Lower Merion boys' basketball team stands in solidarity with marginalized groups

ARDMORE, Pa. (WPVI) -- As the National Anthem played Friday night, the Lower Merion High School boys' basketball team once again wore the T-shirts that have sparked nationwide attention and huge support from the community.

"We're proud of them. What senior boys have it together enough to not only write and do something like that?" said mother Janette Fennel.

The T-shirts read, "I am a Muslim. I am a refugee. I am an immigrant. I am an American. I am an Ace."

The decision to wear the T-shirts came after the team struggled with the best way to express themselves during the National Anthem. Najja Walker, a Muslim, chooses to kneel.

"We just felt it was time to come out and show that we support everybody, no matter your race, religion, background," said Walker.

The game against Central Bucks was the fifth time the team donned the shirts, which they insists is not a statement to President Trump or a commentary on his policies.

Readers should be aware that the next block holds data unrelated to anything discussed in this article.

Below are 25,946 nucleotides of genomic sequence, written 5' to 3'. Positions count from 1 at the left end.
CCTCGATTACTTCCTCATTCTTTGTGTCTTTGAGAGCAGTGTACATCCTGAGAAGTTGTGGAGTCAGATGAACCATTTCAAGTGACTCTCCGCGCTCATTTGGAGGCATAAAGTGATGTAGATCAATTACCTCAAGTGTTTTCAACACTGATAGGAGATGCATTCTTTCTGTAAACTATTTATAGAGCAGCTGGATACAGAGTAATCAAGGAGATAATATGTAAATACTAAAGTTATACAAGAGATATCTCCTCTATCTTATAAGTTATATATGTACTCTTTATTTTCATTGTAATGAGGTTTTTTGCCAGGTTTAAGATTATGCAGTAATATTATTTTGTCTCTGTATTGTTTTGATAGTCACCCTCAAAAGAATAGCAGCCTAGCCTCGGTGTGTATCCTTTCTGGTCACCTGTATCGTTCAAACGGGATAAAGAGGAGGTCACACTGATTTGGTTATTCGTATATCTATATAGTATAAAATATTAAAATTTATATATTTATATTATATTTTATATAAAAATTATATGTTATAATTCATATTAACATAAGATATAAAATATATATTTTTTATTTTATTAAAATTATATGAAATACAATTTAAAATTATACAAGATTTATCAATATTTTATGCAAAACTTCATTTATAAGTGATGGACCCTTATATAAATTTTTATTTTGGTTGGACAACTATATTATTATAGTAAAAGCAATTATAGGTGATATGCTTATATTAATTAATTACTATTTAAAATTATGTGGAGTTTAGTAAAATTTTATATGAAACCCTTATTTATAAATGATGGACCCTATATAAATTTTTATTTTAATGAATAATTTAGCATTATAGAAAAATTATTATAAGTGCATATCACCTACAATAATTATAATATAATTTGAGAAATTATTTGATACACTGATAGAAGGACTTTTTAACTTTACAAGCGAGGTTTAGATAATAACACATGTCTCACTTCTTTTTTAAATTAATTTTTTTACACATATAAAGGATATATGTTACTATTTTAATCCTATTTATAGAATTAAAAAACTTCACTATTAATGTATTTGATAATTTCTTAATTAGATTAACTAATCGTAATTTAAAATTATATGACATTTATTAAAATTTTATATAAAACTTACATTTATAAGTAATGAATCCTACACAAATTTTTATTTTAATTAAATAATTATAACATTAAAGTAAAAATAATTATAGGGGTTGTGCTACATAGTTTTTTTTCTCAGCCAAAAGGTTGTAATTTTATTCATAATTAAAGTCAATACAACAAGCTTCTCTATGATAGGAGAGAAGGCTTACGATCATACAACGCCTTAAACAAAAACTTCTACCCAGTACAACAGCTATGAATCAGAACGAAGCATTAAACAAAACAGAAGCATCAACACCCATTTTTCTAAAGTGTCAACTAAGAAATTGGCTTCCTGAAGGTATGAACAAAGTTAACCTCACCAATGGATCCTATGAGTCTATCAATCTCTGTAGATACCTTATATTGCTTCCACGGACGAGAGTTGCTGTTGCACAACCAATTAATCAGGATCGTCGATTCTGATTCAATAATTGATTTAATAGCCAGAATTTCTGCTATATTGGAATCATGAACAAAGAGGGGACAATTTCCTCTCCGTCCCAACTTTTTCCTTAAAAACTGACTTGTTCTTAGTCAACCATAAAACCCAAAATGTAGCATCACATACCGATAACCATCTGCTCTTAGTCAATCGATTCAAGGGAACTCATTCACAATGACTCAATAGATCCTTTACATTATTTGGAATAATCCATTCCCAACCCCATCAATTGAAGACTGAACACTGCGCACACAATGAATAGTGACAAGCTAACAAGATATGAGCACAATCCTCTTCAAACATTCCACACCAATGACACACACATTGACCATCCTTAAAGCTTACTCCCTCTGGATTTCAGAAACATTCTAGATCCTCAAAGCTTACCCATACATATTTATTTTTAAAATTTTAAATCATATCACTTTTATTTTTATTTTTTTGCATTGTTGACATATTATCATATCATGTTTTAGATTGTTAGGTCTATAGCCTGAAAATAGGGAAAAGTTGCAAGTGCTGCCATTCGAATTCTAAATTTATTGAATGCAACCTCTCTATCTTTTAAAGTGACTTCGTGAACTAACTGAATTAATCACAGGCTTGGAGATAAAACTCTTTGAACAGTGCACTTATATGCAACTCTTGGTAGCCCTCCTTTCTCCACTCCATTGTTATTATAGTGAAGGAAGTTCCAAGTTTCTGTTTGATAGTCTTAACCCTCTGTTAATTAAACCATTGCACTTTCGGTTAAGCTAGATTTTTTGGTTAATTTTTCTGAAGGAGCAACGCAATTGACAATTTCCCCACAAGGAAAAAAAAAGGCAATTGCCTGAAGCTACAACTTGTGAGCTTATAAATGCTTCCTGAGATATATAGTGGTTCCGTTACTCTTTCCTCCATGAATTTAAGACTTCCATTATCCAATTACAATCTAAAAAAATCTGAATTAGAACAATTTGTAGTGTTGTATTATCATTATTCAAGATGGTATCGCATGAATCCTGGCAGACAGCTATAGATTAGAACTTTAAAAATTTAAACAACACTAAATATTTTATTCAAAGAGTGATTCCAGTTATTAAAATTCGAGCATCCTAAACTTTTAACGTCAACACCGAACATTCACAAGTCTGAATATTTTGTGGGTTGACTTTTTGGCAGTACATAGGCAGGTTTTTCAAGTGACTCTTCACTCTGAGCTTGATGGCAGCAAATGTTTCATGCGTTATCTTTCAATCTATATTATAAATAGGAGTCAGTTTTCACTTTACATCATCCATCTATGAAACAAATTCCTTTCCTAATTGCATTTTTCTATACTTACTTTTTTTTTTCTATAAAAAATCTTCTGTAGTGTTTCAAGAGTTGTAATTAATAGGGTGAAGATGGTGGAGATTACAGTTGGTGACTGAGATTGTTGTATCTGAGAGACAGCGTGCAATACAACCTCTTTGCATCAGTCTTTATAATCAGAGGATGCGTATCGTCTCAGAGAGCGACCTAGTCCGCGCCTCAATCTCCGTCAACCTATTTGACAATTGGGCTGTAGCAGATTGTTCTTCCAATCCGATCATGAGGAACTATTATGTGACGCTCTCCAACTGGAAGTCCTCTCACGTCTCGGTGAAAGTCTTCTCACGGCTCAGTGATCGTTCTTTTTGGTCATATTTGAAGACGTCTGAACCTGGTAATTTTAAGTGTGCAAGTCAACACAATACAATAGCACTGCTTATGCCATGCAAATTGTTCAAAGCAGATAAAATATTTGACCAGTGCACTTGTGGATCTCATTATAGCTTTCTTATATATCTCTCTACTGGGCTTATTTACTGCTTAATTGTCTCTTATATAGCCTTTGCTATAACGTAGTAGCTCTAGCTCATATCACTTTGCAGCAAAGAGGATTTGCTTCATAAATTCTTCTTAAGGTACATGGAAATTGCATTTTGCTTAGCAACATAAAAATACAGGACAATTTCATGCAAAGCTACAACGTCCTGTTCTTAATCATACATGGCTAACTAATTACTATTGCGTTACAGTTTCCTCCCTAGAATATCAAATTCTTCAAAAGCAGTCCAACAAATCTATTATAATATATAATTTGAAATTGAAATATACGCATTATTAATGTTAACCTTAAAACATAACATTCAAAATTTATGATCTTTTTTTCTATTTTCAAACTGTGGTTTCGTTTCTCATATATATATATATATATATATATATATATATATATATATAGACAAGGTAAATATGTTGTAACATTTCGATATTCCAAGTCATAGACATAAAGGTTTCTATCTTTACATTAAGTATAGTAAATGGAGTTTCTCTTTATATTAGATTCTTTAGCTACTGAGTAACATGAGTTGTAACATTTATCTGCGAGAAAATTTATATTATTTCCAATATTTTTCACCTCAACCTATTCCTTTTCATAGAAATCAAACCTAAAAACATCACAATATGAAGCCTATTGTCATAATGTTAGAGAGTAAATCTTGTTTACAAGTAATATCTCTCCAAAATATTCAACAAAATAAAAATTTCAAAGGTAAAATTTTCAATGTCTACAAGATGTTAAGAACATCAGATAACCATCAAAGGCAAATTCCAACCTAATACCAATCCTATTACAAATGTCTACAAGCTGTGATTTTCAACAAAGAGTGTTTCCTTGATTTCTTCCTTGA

"Some people on our team their families support Trump. They support Trump. But they're all against the hate. They don't like the hate," said Walker.

The boys' message is finding support - both in the stands and on social media.

"It seems they're all one. And they're focused and just a positive image they're showing," said Milton Thomas of New Castle, Delaware.

Some spectators who disagreed with the team's stance wouldn't speak on camera.

But Walker's mother says most of the response has been positive. So far, the team has raised over $1,000 for the ACLU from the sale of the T-shirts.

"It's not based on a message of divide or a message of who's right or wrong. It's about free thinking, our free will and our thoughts, which should be free as well, and our expression of them needs to be equally free," said Najja's mother, Muneera Walker.

District officials say they respect the students' rights to express themselves. And while the team is progressing in the playoffs, Friday was the final night they will be wearing the T-shirts.

In a statement they say, "We are proud of what we accomplished, but don't want the message of our actions to get lost in political debates or internet comments."
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